Wednesday, January 31, 2024

Neville Yesterday, Renn Tomorrow

Renn will be going to the hospital tomorrow to have his bladder examined again by ultra-sound, but yesterday, it was Neville’s turn.

My bulky little misanthrope has a swelling on his lip. I suspected that it was a minor infection that would need antibiotics, and that’s what it is. There is nothing to worry about in this case. However, also I wanted a small, flatfish mass on his right side checked, too. The doctor took a sample to scruitise under a microscope.

The mass appears to be lipoma - a benign fatty lump - but it also has indications of spindle-cell carcinoma, which sometimes surrounds itself with fat tissue. This carcinoma could grow, but the veterinary stated that it tends to be local, and doesn’t spread much. It can be excised through surgery, but it is not always easy to catch it all. For the time being, it will be left alone and watched. It is not bothering the Nevski, who is much more annoyed by having to take medicine for his infection.

While nothing will be done about the mass - which may or may not be harmful - the visit was useful in learning what it could be. We will be vigilant, my grey lion and I.

As an aside, Neville, who usually wants to be left alone, except for the odd chin-rub, stuck close to me at the veterinary hospital, rubbing against my legs and purring much of the time. When his examination was over, he walked over to the carrier; I opened the door, and in he went, ready to go home. He’s a good patient, when over-awed by his surroundings.

Monday, January 29, 2024

Just a Bit

Brazil is feeling better. He’s been eating satisfactorily, and playing. This morning, he didn’t eat as much, but I could tell that this was fussiness, rather than ill-health.

He is like that now and then. I have learned that Shimmer can be a bit of a complainer. He will wander the apartment expressing displeasure at various things: his missing friends, the day’s menu, as yet unscooped litter-boxes…

I have read more than once that when the British soldier stopped complaining, something was wrong. While Brazil was feeling poorly, he was quiet. He refused all food and generally seemed out of energy. Today, he wandered about grousing, but with a light step; his tail was up the whole time. (And what a tail! Look at that thing: it’s like a monkey’s.)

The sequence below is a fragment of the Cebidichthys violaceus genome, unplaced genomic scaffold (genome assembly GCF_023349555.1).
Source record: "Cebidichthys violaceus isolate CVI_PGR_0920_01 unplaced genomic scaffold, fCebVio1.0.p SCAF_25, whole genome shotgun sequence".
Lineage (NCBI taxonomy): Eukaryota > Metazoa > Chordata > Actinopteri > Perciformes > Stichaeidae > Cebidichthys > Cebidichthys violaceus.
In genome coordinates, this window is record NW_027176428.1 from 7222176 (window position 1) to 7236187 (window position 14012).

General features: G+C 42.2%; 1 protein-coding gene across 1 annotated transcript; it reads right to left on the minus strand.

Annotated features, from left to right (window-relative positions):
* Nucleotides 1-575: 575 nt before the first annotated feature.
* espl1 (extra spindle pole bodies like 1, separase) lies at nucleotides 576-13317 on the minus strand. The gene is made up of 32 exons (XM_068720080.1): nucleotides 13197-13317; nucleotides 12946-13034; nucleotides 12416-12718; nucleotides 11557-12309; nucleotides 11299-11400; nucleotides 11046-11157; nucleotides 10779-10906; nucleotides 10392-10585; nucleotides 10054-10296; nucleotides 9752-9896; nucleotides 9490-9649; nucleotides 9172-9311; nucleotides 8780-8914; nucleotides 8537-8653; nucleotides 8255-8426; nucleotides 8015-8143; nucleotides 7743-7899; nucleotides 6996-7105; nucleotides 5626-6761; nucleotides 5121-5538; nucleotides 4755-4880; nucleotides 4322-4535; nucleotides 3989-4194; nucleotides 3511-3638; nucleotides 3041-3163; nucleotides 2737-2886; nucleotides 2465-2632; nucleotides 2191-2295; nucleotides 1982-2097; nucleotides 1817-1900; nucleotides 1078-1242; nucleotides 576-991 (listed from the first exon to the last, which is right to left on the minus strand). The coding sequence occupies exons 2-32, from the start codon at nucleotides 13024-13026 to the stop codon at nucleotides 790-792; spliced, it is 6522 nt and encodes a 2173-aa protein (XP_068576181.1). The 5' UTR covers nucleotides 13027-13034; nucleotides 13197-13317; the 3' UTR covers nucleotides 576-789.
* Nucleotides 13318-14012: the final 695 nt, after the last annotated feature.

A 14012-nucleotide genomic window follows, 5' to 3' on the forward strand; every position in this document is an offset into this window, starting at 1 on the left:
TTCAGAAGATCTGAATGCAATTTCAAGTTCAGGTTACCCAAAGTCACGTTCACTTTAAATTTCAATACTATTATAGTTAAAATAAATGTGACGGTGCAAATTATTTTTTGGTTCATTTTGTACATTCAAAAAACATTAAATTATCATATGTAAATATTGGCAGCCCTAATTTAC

We come to know our feline friends. It’s one of the benefits of fostering an adoptable cat: we learn their moods, their attitudes, their behaviours. Brazil is well again. He’s just a bit of a complainer.

Saturday, January 27, 2024

Our Patients

Brazil appears to be in improved condition. He is eating a little more; he’s clearly hungry but most food still turns him off. I gave him some less than nutritious supplemental food that comes in a pouch, and he consumed every drop and morsel. That supplied solid food, as well as needed liquid. When a cat isn’t eating, the quality of the food that he will eat is less important than the quantity. But he also finished off a small portion of Fancy Feast, and has been nibbling some hard-food. I saw him playing with a fuzzy mouse, which shows that he is feeling more energetic than he had been.

In scooping the litter-boxes as soon as Shimmer used them, I found that he had deposited some solid waste; well, it was very soft, no doubt due to the hairball medicine I’ve been giving him. But his deposits tell me either that he has been eating enough solid food for the body to require ridding itself of the excess, or that there was a clog somewhere and the medicine has helped clear it. He is certainly not out of the worry-zone, but he is its borderlands. For future use, I will be buying some coconut oil, as recommended by the Trout Towne Tabbies.

A positive feature of this illness is that I know now that I can put medicine into Brazil if it is needed, and if it is liquid. I was anxious over that, but knowing it is possible is a relief.

As for my other patient, Renn is feeling better, I think. I haven’t heard him breathing noisily in some time, and his sleep is undisturbed. The flare-up of his respiratory issues appears over for now. His wetting pattern has not, however, encouraged me to lessen the amount of anti-inflammatory he has been receiving. Nonetheless, that too is better than it was. He goes back to the hospital for another ultra-sound on Thursday.

For now, then, signs are positive, and all of us, human and feline, are looking forward to a continued pleasant weekend.

Thursday, January 25, 2024

Brazil in the Long Run

Brazil is under the weather this week. He ate only half as much as usual Tuesday evening, and nothing at all for breakfast Wednesday morning. His uninterest in food has continued until now. He has nibbled enough to keep his internal organs working but this is not like him. On top of this, he has been throwing up; a couple of times a day, and last night’s was quite pink.

The problem could be a number of things, but the simplest and easiest to remedy is a hairball, so I am treating this first. ‘Easiest’ is, of course, a relative term.

I have been dreading the day I would have to medicate Shimmer. It would come sooner or later, if he was to stay with me any great length of time. It came sooner. I acquired some hairball remedy -  you know, the kind that tastes great and that cats love. Whether or not it tastes great, I can’t determine, but Brazil didn’t want to ingest any of his own volition.